E-Health Changes Could Shake Up Medical Vendors’ Businesses
An infusion of health information technology money, and related provisions, in the stimulus bill could have unforeseen effects on the business of e-health, and perhaps even companies with more traditional products and services. As the unknowable changes in regulations take shape, like other key industry player, Mark Leavitt, who runs the committee that certifies e-health products, is "doing what he can while waiting for HHS to do what it's going to do," Modern Healthcare reports (Conn, 5/28).
Some industry observers foresee a wave of consolidation in the e-health marketplace, the New York Times blog, BITS, reports. "The government pump-priming will also set off an acquisition spree as large technology companies buy health information-technology specialists to grab market share, [business observers] concluded," the Times reports. The money could also lead to providers grouping together to share the costs in addition to stimulus funding of adopting e-health (Lohr, 5/28).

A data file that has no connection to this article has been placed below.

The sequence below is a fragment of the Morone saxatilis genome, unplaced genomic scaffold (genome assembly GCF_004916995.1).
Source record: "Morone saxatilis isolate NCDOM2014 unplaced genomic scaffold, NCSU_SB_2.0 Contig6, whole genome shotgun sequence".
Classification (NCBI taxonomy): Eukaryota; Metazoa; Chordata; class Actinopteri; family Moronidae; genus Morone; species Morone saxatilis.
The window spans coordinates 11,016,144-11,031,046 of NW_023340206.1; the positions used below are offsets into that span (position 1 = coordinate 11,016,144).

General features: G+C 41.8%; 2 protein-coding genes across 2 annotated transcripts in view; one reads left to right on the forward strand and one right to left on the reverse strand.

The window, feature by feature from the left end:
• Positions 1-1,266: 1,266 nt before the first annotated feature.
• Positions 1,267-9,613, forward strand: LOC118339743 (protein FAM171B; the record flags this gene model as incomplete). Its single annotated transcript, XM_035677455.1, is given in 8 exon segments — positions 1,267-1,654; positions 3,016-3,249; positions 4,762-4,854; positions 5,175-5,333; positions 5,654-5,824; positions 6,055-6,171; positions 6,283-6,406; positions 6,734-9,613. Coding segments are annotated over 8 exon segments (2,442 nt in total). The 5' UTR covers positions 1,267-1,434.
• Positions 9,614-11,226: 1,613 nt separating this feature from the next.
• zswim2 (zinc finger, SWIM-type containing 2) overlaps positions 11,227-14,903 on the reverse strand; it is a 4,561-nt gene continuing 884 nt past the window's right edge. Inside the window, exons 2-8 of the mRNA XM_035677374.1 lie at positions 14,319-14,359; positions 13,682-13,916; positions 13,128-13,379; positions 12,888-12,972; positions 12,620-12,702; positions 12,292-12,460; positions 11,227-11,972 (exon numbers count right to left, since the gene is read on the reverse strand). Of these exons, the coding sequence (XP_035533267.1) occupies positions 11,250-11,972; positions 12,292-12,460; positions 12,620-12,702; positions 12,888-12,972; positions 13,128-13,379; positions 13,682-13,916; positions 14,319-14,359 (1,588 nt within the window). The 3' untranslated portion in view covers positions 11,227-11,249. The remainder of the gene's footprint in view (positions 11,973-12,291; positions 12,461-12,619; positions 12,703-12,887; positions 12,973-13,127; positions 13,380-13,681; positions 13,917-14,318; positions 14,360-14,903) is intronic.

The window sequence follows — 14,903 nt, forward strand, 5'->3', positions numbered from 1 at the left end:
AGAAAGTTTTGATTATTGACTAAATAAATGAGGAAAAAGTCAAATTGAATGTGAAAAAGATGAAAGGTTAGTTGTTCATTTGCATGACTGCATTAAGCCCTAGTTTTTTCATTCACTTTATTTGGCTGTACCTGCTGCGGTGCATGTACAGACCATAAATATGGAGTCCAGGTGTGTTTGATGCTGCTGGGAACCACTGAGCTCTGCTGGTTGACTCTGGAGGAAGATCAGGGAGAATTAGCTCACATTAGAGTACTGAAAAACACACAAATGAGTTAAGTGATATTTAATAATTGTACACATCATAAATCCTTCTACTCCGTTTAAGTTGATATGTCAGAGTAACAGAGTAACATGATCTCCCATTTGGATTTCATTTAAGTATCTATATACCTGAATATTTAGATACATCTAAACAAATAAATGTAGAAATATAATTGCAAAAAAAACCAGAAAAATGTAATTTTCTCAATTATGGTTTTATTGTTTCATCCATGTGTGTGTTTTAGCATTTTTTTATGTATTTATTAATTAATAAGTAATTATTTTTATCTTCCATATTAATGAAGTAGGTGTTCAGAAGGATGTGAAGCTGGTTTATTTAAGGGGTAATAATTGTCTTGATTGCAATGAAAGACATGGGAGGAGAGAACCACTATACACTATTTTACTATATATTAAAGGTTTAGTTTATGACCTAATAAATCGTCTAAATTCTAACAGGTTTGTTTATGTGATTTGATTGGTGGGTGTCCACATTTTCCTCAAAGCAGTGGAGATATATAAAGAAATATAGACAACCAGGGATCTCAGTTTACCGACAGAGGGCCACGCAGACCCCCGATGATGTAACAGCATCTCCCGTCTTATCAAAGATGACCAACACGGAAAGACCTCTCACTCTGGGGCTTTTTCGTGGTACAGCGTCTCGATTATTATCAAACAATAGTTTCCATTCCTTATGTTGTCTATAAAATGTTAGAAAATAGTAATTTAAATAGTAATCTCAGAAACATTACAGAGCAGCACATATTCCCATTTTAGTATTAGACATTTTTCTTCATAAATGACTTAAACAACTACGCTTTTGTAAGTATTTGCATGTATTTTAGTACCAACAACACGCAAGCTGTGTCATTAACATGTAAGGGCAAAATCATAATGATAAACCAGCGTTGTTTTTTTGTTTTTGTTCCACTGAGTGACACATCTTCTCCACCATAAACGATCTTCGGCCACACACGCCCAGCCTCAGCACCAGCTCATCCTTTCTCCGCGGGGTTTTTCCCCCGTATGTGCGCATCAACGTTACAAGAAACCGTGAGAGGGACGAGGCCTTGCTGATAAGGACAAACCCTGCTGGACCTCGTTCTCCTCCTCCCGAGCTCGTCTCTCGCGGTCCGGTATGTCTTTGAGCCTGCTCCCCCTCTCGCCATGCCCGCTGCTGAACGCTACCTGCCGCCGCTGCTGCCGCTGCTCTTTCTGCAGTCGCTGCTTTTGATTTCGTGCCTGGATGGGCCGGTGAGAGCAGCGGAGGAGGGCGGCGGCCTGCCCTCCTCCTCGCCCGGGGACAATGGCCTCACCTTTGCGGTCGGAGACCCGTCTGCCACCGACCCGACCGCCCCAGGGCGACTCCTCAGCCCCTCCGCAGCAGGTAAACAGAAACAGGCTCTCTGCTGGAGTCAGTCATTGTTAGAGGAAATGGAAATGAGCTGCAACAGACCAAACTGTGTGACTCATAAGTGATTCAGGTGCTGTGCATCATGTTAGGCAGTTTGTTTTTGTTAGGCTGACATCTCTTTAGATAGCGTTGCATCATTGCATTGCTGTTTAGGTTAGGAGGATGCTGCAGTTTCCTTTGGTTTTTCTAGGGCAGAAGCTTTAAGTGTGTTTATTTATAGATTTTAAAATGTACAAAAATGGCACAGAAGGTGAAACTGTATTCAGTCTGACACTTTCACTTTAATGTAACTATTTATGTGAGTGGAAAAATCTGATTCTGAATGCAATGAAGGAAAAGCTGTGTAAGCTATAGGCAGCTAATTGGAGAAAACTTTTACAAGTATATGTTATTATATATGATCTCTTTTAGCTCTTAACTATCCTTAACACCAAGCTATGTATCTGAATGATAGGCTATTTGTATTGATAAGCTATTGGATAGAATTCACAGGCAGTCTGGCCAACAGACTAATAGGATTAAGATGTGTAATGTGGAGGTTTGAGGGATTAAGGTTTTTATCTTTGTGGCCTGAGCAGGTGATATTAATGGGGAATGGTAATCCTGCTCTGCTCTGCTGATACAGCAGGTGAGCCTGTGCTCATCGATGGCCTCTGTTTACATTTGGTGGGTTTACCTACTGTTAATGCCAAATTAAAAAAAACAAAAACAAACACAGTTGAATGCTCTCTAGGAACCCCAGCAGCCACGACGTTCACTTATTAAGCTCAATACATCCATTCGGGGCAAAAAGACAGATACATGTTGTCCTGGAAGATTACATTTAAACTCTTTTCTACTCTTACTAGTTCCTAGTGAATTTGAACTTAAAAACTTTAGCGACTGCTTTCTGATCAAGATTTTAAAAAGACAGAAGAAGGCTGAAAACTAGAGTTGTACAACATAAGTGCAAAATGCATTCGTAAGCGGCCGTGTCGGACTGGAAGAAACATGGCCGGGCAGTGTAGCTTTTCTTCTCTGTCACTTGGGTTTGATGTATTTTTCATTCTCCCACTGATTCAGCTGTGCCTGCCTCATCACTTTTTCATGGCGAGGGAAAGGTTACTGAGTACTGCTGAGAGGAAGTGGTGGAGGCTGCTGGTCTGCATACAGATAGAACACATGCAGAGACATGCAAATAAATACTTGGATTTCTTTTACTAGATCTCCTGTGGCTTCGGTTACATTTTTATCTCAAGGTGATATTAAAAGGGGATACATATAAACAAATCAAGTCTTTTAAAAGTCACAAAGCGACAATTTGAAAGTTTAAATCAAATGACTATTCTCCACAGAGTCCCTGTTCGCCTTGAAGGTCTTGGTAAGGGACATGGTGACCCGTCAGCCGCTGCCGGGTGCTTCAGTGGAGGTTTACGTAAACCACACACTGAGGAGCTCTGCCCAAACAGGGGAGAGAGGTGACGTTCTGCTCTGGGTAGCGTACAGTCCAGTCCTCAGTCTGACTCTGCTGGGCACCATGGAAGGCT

Share prices for one major e-health vendor, Allscripts-Misys Healthcare Solutions, climbed Thursday "after a JPMorgan analysts upgraded the stock to 'Overweight,' as federal stimulus programs are seen spurring investments in information technology," the Associated Press reports (5/28).
Other sectors will be effected by e-health provisions in the stimulus, too. Medical billers and other medical business services are now directly subject to medical privacy laws contained in HIPAA, the Oklahoma City Journal Record reports. Previous groups ranging from outside billing consultants to software analysts were not subject to those regulations, but made indirect agreements with providers to observe them (Price, 5/29).
Though in some cases, the stimulus changes could be more restrictive for medical-industry services, new business opportunities may also emerge. Some Florida-based medical billers are using e-health capabilities to "deliver Medicaid claims data to physicians," one local official told the Ocala Business Journal. "It's a way physicians can get a history on a patient before a patient come in" (Brooks, 5/28).This is part of the KHN Morning Briefing, a summary of health policy coverage from major news organizations. Sign up for an email subscription.